Despite its simplicity, Fig. 2 demonstrates that with a suitable choice for the free parameters, Eq. (1) provides a satisfactory model of the time history of . Through a different specification of its free parameters, Eq. (1) also provides a way to encapsulate uncertainty, as for instance would be represented by different reconstructions of by different comprehensive models. A number of studies have emphasized that uncertainty in estimates of arise from differences in the assumed strength of background aerosol burdens (e.g., Hoose et al. 2009; Carslaw et al. 2013). To represent this effect a natural source, has been introduced to parameterize the buffering effect of all natural aerosols in terms of an equivalent SO2 source, which as such should be larger than estimates of the natural SO2 source. It is important because it implies that uncertainty in the aerosol forcing is not linearly related to the central estimate of , as it would be if α and β were the only sources of uncertainty in the model. This behavior is in contrast to what is presented in the AR5 (IPCC 2013, see their Fig. SPM.5), which appears to be based on the assumption that the forcing uncertainty is linearly proportional to the forcing itself. The tendency of the uncertainty in the forcing to increase more rapidly than the forcing itself is evident in Fig. 2, where the spread in the forcing estimates (shown by the difference between the dashed lines) grows faster with time than the forcing itself, and is well established already by 1950.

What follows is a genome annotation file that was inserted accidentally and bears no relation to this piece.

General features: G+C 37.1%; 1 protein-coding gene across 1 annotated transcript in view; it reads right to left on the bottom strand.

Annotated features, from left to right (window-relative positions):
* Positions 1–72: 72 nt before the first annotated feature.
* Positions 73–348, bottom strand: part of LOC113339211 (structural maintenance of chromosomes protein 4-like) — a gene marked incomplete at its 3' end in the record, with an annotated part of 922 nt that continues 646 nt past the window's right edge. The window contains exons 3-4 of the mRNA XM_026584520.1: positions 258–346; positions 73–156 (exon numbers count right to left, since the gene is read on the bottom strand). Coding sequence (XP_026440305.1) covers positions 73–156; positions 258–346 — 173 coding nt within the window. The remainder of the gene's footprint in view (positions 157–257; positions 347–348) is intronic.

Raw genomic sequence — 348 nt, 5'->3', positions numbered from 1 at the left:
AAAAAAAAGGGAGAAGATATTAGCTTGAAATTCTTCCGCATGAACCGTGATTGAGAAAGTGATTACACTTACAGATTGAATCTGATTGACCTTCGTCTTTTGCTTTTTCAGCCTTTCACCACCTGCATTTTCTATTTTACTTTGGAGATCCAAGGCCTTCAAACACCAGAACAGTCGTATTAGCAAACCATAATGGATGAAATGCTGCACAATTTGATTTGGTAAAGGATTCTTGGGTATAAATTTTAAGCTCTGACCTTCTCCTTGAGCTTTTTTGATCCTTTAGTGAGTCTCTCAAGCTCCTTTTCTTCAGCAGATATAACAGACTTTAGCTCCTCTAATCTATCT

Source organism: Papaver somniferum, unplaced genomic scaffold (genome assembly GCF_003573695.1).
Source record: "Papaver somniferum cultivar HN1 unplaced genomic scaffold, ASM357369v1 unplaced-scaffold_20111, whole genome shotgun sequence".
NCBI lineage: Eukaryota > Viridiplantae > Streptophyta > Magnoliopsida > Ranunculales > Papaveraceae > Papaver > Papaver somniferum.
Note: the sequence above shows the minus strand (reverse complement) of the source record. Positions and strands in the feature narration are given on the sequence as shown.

3. Implications of the simple model for aerosol forcing

Considerable benefit can be derived by expressing as a function of . Emissions of SO2 increased very rapidly from the early part of the twentieth century until about the mid-1970s when regulations began limiting further emissions. Hence the emission history of SO2 (the main precursor of anthropogenic aerosols) is very different from that of CO2. SO2 burdens have leveled off, or even fallen, with the introduction of measures to reduce pollution (Fig. 1), while CO2 arising from anthropogenic activities continues to accumulate in the atmosphere. The short lifetime of aerosol particles and their precursors also means that the spatial patterns of forcing is disproportionately concentrated in the Northern Hemisphere for aerosol byproducts of combustion (and smelting), as compared to CO2, which is long lived. Because of the disproportionate change in aerosol forcing to a unit perturbation in a pristine atmosphere, these differences would be expected to be amplified in the early part of the historical record, particularly in the Northern Hemisphere. For instance, in the period before 1950 the anthropogenic sulfate burden was increasing twice as rapidly as CO2 when measured relative to their respective background burdens.